05 - Tacitus’ Gruesome Spectacle: Vitellius’ Perversion as Vespasian’s Eminence

The uncanny nature of civil war fills the Roman historical corpus, where many authors emphasize the perverse nature of friends and family turning against each other. Ancient historiography is not only used to document events, but also to provide a fuller narrative tale to these events. Edward Bispham notes that Tacitus' narrative style does not permit us to separate fact from fiction. In other words, we cannot discern historical truth from narrative details, as authors manipulate those details to create framework for historical events and characters. In Tacitus' Histories, the narrative focuses on the emperors' behavior and their morals in extreme detail, and Tacitus foreshadows upcoming shifts in power via imperial perversion. In particular, Vitellius' reign provides even greater evidence of the unnatural nature of civil war. I argue that Tacitus uses the power of "spectacle" (Keitel, Manolaraki) and morbid imagery to cast Vitellius' reign in a darker light, thus causing Vespasian's properly omened, upcoming rule to seem like the better choice and outcome. Tacitus cleverly sandwiches the omens of Vespasian's youth between the two accounts of Vitellius at Cremona, visually cementing a pedestal for Vespasian through Vitellius' unsettling actions.

Tacitus' diction and narrative structure compose a nest for Vespasian's prosperity (Damon) and simultaneously heap morbid imagery onto Vitellius' doomed reign. The first battle of Cremona establishes Vitellius' character as an unsuitable emperor. His vampiristic gaze is underscored as his eyes feed upon the horrible carnage around him. The verb that Tacitus supplies for Vitellius is concupivit (Hist. 2.70). Vitellius wants to look upon the carnage, creating a disturbing image of an emperor feeling a grim desire and taking joy in seeing the bodies of Roman citizens. With this horrifying characterization of Vitellius, readers cannot ignore that Tacitus next turns to Vespasian's vetera omina and fama only eight chapters later (2.78). Tacitus makes it impossible for Vitellius' reign to be viewed positively, since Vespasian's omens are like a shining light among Vitellius' actions as emperor. From the first battle at Cremona and unseemly altars in 2.70 to his actions as pontifex maximus on an infausto die in 2.91, Vitellius becomes a completely unnatural character, especially when compared to his upcoming successor. Tacitus shapes his historiographical narrative so that the fates of Vitellius and Vespasian are fully intertwined. The historical events become less of a clear cause-and-effect narrative and more of an unraveling thread of fate.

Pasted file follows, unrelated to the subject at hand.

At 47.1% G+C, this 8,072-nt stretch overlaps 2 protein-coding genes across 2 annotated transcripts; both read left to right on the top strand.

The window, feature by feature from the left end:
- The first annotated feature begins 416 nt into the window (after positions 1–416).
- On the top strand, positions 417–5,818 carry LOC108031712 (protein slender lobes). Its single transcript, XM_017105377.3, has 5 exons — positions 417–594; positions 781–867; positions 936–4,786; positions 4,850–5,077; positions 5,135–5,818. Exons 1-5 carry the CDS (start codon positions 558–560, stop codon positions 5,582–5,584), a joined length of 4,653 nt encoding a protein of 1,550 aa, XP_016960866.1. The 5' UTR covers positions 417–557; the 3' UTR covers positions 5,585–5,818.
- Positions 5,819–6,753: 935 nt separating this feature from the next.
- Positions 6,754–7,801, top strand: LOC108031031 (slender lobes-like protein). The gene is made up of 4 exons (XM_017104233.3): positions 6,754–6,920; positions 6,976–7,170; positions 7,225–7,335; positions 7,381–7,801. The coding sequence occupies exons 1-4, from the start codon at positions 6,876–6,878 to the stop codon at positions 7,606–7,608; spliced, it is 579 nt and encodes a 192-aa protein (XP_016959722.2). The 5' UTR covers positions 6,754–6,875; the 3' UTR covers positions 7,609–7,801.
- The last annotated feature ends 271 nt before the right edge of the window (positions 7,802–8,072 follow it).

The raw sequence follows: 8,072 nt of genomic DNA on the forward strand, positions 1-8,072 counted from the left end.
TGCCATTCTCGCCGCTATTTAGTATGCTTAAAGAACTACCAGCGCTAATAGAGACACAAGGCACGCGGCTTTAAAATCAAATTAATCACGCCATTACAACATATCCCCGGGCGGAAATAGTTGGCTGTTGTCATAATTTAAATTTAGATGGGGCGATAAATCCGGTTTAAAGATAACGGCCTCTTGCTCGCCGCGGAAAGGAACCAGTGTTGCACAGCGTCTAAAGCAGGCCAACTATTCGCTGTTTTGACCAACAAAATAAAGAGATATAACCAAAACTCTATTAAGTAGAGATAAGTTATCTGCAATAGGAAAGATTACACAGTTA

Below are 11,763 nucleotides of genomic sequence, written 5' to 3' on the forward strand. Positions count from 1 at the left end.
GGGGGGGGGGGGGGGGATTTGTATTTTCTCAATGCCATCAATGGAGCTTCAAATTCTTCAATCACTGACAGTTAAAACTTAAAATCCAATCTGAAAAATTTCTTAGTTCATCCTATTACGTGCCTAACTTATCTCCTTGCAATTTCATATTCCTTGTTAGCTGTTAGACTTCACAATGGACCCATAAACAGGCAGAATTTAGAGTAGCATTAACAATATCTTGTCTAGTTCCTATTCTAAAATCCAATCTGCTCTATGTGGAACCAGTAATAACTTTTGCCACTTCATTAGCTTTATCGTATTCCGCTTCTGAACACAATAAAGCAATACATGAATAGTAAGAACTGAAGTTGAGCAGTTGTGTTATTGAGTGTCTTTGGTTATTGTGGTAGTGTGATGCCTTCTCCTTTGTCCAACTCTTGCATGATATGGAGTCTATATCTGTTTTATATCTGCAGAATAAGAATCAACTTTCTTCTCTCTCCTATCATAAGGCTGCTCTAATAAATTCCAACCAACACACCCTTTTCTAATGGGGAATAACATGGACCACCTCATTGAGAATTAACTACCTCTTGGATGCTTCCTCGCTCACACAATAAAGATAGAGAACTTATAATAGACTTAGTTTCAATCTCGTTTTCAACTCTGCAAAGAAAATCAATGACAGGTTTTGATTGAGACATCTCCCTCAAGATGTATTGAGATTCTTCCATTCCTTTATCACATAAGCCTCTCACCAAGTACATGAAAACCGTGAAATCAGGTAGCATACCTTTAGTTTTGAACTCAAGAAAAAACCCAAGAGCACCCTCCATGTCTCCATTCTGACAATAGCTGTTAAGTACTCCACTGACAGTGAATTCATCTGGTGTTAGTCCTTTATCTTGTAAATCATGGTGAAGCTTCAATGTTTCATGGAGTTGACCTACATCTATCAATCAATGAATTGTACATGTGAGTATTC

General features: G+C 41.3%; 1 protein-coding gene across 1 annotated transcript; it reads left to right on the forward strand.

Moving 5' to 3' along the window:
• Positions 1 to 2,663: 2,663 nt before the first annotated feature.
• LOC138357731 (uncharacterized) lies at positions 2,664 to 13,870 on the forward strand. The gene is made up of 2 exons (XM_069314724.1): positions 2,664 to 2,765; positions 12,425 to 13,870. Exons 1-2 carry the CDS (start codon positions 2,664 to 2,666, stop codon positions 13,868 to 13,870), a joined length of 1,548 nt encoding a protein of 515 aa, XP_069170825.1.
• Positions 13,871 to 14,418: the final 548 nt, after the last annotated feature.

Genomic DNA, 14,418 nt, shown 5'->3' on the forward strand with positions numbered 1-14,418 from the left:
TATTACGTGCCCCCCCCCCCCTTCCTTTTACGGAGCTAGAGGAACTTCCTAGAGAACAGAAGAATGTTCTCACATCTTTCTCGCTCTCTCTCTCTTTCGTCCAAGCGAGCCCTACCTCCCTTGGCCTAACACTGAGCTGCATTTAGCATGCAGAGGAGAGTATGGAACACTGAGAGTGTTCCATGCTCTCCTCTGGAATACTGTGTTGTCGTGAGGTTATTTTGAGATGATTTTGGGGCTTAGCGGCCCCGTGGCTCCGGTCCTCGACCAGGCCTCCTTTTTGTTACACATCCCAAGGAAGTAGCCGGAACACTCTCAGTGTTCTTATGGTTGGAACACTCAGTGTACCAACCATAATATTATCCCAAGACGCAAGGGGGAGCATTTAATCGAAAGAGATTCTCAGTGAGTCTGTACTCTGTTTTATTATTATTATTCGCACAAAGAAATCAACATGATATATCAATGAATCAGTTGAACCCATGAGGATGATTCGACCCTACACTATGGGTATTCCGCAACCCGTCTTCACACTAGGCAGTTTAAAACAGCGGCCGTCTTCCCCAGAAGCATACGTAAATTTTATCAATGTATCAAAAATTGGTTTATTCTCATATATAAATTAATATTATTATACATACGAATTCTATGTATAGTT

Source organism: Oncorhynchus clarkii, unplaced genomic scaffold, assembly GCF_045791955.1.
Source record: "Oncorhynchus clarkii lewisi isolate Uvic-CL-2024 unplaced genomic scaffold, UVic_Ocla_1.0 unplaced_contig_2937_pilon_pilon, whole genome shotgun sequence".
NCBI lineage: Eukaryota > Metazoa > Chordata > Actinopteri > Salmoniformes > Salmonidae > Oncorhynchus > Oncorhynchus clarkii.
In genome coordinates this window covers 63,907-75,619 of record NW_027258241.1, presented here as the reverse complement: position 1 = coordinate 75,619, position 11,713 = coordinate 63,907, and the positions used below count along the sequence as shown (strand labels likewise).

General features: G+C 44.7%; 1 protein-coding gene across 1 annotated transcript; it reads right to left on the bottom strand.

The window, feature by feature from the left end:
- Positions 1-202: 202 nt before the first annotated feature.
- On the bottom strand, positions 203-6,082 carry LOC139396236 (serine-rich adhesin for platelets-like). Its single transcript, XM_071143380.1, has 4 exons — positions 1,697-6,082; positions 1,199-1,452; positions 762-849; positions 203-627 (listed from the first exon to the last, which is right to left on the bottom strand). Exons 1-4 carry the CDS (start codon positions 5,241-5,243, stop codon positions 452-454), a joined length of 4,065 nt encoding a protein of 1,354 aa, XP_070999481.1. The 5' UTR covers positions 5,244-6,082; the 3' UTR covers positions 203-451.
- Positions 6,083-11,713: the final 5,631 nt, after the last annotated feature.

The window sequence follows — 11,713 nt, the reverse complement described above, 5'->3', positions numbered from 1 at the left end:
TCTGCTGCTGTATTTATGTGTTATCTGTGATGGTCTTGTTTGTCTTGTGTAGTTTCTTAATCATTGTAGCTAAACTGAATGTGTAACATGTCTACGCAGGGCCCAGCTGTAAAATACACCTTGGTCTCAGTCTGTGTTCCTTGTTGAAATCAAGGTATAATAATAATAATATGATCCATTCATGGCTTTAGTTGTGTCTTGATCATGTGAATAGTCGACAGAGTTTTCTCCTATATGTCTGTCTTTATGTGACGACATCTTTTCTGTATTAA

The theme of spectacle remains prevalent throughout Vitellius' reign at both battles of Cremona and up to his own death. All the while, Tacitus is introducing Vespasian's character. Herbert Benario observes that "Tacitus outlines his judgment of an individual either when the person is first introduced or at his death." Vitellius' and Vespasian's characterizations expand from this usual element of Tacitean style. Tacitus creates a parallel between Vitellius and Vespasian by ascribing Vitellius with an unnatural sense of foreboding. These characters are no longer narratively disjointed, rather Tacitus tells their narrative via interwoven characterizations. Pitted against Vespasian's vetera omina (2.78), Vitellius' reign could never flourish.


Amy Vandervelde, University of Illinois at Urbana-Champaign